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Papillion Therapy


Friends of Padre Steve’s World,

Dean Koontz wrote: “Petting, scratching, and cuddling a dog could be as soothing to the mind and heart as a deep meditation and almost as good for the soul as prayer.”

I do believe that Mr. Koonz is correct. We don’t have kids, not that we didn’t try, but we have always had dogs. Our first two dogs were Dachshunds, Frieda, a Wire Hair that we got in Germany, and Greta a smooth hair that we got in Texas. They were both great dogs and we still have a soft spot for Wiener Dogs. 


But today we are blessed to have the three best dogs in the world, Minnie Scule, Izzy Bella, and Pierre. They are all Papillons, a small breed of Spaniels from France. The breed is ranked in the top ten most intelligent breeds and they are in my view scary smart. But they are also incredibly sweet, sensitive, playful, decidedly quirky and sometimes obnoxious, in a good way.


I love spending Saturday and Sunday morning with Judy and our babies. Sometimes we sleep late and then after they have gone out to do their business just lay in bed with them, and let them play or cuddle. It is one of the most therapeutic things in the world for both of us since we both suffer from PTSD and have struggled with depression. They are so therapeutic that I often stay off the internet and social media just to enjoy them. 


Our Papillon experience began with Molly, a half-Papillon and half-Dachshund mix that we got as a rescue in September of 2001. We lost her at age 14 in May of 2015, but she was an amazing dog. Exceptionally sensitive and sweet, Judy nicknamed her “Nurse Molly” because if we were physically sick or depressed she would be there doing whatever she could to comfort us. In 2011 Molly decided that she wanted to live with me when I was stationed in North Carolina as our home in Virginia with Judy couldn’t compete with chasing deer off my lawn or running on the beach. So a few months later we got Minnie.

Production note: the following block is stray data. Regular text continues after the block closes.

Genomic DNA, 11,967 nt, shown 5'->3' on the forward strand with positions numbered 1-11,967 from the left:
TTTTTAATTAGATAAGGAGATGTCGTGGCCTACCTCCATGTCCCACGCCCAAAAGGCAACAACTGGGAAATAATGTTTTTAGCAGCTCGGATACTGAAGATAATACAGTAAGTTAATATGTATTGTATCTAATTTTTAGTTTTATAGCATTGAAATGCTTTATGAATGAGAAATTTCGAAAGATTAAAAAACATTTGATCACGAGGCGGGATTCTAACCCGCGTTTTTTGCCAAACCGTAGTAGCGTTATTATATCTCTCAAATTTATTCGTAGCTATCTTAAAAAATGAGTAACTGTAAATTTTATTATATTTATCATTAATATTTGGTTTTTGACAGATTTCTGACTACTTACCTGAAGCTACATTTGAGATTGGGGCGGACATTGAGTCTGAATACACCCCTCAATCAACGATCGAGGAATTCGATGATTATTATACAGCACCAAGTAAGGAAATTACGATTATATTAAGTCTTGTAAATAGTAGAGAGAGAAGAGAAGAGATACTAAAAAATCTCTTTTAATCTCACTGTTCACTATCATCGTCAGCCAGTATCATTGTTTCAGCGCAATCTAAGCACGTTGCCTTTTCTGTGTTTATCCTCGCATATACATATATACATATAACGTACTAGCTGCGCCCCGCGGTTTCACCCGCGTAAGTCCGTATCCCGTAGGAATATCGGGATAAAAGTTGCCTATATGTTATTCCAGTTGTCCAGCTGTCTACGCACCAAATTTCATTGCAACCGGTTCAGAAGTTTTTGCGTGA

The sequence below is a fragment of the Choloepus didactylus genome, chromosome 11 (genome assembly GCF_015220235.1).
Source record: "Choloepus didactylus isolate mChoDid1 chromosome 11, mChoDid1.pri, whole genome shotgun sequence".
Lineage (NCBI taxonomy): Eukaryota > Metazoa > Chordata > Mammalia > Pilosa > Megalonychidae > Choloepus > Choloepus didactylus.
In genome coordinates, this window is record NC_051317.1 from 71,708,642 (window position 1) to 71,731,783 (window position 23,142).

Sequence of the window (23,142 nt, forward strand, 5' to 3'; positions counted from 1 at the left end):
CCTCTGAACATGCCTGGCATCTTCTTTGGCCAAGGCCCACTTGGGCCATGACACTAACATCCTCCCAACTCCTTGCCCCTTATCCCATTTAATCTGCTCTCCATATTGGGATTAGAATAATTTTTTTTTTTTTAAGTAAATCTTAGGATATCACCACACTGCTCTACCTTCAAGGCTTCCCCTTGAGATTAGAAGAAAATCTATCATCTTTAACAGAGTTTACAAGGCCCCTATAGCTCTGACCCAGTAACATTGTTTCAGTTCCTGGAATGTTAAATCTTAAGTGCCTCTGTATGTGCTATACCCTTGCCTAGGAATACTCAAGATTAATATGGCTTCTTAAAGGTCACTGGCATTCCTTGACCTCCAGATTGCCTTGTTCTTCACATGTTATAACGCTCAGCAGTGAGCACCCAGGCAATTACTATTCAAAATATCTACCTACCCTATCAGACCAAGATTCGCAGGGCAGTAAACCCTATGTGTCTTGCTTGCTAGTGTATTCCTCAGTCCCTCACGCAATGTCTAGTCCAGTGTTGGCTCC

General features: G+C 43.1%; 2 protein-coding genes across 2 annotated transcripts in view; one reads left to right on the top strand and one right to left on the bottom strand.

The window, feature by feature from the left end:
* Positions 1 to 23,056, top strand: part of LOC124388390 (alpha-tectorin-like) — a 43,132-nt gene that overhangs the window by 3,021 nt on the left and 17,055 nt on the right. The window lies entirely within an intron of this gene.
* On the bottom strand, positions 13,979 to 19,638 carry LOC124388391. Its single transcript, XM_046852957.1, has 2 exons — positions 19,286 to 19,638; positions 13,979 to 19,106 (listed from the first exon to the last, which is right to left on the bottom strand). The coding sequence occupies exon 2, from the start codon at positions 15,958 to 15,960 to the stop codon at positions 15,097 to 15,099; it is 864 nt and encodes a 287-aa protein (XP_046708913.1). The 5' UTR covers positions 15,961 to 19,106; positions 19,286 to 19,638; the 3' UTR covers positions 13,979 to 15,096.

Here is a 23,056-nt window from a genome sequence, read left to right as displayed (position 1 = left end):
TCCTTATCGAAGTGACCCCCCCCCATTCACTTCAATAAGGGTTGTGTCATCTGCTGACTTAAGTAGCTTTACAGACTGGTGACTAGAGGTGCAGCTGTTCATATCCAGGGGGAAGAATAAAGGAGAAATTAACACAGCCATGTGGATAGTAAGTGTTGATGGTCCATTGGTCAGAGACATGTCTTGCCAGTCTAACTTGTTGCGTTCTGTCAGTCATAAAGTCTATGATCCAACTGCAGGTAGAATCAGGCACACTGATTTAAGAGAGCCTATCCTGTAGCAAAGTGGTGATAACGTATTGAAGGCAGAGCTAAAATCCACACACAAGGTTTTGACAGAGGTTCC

Now Minnie was only two and a half pounds when we got her and she became Judy’s baby. Until she got too big she would sit on Judy’s shoulder like a Parrot. Minnie is funny. She’s very smart, and sweet, but very quirky. She talks like Scooby Doo and has something to say about everything. She’s now five years old, when I walk her in the neighborhood she likes to chase the ducks, geese, and rabbits occasionally diving into the water after a duck. She’s also my drinking buddy. She loves to steal my beer and is an incorrigible thief, but we love her. She can be aloof at times and acts like she’s the Queen of the manor. Minnie grew up a bit. We thought she would be about 7-8 pounds but she topped out at 12 pounds, sometimes a bit more. She has the light bone structure of a classic Papillon and is a Black and White with the black ticking that looks like freckles and a crooked blaze that makes her almost look like a dwarf Australian Shepherd.


A couple of months before we lost Molly we got Izzy. Izzy is fascinating. She like Molly is our nurse and once when we had a friend over and he was mourning the loss of his parents, she glued herself to him trying to make him feel better. In fact it is my plan to get her certified as a therapy dog. We got Izzy at the same age we got Minnie but she was already four pounds and built like a tank. The first time our vet met her he picked her up during the examination and said “My, she’s sturdy!” Sturdy is not a word commonly associated with the breed, but Izzy is just that. Slightly smaller in height and length than Minnie she outweighs Minnie by a pound or a pound and a half. She’s built like a tank, not an ounce of fat on her, just solid muscle and bone. When she jumps on you, especially if you’re not expecting it can take the wind out of you, it’s like being blindsided by a linebacker. Izzy is a very distinctive looking Tricolor who is also incredible agile and loves to dance doing pirouettes when she wants attention.



Izzy and Minnie have been together now a bit over two years and in February we ended up getting our little boy Pierre unexpectedly. Some friends found that his owner could not afford surgery for a luxating patella. They helped arrange for us to get him and he is a joy. He’s a year old and at 4.5 pounds is about as big as he is going to get. He’s incredibly sweet, has a bit of a grumpy side when he doesn’t want to do something, and like Minnie he is talkative, and like Izzy he is incredibly playful. Despite their size difference he and Izzy play constantly and when they wrestle they grapple like MMA fighters with Pierre fighting a bit out of his weight category, but he gives as good as he gets. Sometimes when we go to bed it is time for them to launch their evening Pappy War.


Our life is better for having our puppies, they are amazing therapy. So I guess when I get home from work I’ll get greeted by the three pups and when we get back from our time out with friends we’ll have our evening play and snuggle time with Minnie, Izzy, and Pierre.

Life is good. Have a great day,

Peace

Padre Steve+

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Ghost Dog Central

mollgrin

Friends of Padre Steve’s World,

Time for something a little less serious. People that have read my writings on this site over the past year know that I love dogs, and that my wife and I have had some very interesting furry babies throughout our thirty-two yearlong marriage.